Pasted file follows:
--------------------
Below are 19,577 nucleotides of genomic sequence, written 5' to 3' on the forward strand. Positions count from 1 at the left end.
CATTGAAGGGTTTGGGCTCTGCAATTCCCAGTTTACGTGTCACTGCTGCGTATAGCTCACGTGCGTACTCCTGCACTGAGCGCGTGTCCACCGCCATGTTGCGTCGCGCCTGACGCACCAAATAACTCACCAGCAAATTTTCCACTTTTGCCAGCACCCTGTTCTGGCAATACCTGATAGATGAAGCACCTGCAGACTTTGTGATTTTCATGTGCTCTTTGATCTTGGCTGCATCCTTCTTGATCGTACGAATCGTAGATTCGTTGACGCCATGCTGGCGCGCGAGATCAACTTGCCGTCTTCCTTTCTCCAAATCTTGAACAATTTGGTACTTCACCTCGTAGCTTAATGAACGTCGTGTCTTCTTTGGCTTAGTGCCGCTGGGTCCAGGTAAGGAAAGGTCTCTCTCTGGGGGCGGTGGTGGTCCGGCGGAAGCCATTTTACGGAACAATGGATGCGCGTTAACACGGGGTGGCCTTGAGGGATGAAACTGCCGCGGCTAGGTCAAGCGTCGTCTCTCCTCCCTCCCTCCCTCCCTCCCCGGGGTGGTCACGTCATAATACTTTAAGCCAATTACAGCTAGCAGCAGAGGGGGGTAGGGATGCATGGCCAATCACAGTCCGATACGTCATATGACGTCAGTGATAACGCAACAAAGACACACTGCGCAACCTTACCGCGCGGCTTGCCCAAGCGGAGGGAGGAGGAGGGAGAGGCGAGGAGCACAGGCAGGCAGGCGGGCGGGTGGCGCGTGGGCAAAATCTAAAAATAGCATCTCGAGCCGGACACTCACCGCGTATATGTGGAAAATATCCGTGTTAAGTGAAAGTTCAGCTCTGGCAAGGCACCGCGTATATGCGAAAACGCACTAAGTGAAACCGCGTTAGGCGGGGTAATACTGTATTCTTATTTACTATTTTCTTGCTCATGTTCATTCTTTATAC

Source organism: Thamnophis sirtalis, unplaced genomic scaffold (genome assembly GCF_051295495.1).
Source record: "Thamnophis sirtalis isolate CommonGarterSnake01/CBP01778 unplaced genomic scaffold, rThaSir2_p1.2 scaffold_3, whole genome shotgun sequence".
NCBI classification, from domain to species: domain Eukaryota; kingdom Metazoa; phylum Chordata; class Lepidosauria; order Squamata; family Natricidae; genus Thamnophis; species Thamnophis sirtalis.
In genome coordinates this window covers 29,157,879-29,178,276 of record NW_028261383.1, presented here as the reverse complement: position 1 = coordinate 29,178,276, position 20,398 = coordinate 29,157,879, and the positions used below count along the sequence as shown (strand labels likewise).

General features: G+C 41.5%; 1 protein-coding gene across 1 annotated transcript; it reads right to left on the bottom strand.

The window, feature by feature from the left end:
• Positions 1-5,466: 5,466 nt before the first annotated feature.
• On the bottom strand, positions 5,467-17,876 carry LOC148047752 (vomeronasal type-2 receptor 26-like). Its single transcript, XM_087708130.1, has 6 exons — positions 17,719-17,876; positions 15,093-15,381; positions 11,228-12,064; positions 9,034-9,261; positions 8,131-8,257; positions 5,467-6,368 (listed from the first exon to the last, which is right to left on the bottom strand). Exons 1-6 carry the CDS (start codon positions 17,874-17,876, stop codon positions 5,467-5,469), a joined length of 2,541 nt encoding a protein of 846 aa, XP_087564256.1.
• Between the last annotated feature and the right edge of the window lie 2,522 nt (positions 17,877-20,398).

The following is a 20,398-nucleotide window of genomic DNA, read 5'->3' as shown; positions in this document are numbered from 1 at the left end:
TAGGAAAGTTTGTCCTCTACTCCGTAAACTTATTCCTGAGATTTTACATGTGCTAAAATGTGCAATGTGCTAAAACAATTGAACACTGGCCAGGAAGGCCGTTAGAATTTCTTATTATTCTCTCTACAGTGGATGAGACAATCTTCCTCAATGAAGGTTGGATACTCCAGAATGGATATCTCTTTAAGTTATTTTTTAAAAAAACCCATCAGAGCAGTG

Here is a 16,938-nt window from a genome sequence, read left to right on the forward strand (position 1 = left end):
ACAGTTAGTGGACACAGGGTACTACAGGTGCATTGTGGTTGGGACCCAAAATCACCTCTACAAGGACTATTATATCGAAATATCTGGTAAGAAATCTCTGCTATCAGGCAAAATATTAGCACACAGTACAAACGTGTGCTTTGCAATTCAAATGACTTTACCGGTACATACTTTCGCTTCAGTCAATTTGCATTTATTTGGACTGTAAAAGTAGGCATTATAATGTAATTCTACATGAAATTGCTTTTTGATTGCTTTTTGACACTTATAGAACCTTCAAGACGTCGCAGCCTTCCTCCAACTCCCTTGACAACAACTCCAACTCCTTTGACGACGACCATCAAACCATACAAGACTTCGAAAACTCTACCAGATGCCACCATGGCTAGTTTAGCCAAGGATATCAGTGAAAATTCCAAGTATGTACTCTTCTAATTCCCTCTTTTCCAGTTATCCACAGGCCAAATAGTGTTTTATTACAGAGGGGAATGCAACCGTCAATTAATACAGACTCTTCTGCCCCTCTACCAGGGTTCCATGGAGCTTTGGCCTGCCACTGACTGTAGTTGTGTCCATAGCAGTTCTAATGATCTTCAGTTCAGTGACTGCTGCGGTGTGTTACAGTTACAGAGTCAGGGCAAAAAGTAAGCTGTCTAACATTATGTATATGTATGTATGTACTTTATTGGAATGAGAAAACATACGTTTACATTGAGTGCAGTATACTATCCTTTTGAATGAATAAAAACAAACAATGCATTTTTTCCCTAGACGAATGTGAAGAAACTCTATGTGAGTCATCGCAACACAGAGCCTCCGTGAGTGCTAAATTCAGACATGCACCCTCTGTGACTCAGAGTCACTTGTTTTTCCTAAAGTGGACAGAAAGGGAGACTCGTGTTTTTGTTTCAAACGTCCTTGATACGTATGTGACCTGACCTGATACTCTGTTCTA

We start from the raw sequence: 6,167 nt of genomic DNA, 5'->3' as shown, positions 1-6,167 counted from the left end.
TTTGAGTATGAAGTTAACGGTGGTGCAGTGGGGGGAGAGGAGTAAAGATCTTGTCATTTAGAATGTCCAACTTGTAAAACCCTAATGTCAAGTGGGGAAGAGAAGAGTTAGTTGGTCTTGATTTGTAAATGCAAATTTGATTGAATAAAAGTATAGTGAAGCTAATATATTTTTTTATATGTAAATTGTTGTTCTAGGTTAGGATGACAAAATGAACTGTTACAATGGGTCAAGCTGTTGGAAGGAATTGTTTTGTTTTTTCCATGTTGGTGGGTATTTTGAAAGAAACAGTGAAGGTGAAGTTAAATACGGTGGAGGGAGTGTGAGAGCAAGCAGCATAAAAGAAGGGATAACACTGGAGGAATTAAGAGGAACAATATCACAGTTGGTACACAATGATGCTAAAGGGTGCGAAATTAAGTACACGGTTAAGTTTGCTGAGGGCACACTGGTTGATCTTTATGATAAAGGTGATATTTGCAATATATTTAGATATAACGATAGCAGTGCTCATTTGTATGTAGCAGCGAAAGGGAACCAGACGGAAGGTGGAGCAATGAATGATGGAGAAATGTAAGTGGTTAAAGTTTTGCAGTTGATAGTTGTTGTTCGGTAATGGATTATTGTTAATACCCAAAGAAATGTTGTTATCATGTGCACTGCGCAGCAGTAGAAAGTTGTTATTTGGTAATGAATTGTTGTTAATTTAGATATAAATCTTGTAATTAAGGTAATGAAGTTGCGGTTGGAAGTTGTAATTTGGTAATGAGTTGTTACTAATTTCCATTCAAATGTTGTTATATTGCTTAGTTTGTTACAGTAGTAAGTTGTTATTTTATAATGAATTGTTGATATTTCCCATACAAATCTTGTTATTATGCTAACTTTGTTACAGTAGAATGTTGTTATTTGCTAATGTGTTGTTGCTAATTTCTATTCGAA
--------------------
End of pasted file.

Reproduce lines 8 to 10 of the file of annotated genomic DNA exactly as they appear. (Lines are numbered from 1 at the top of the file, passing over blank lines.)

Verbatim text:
The window, feature by feature from the left end:
• Positions 1-5,466: 5,466 nt before the first annotated feature.
• On the bottom strand, positions 5,467-17,876 carry LOC148047752 (vomeronasal type-2 receptor 26-like). Its single transcript, XM_087708130.1, has 6 exons — positions 17,719-17,876; positions 15,093-15,381; positions 11,228-12,064; positions 9,034-9,261; positions 8,131-8,257; positions 5,467-6,368 (listed from the first exon to the last, which is right to left on the bottom strand). Exons 1-6 carry the CDS (start codon positions 17,874-17,876, stop codon positions 5,467-5,469), a joined length of 2,541 nt encoding a protein of 846 aa, XP_087564256.1.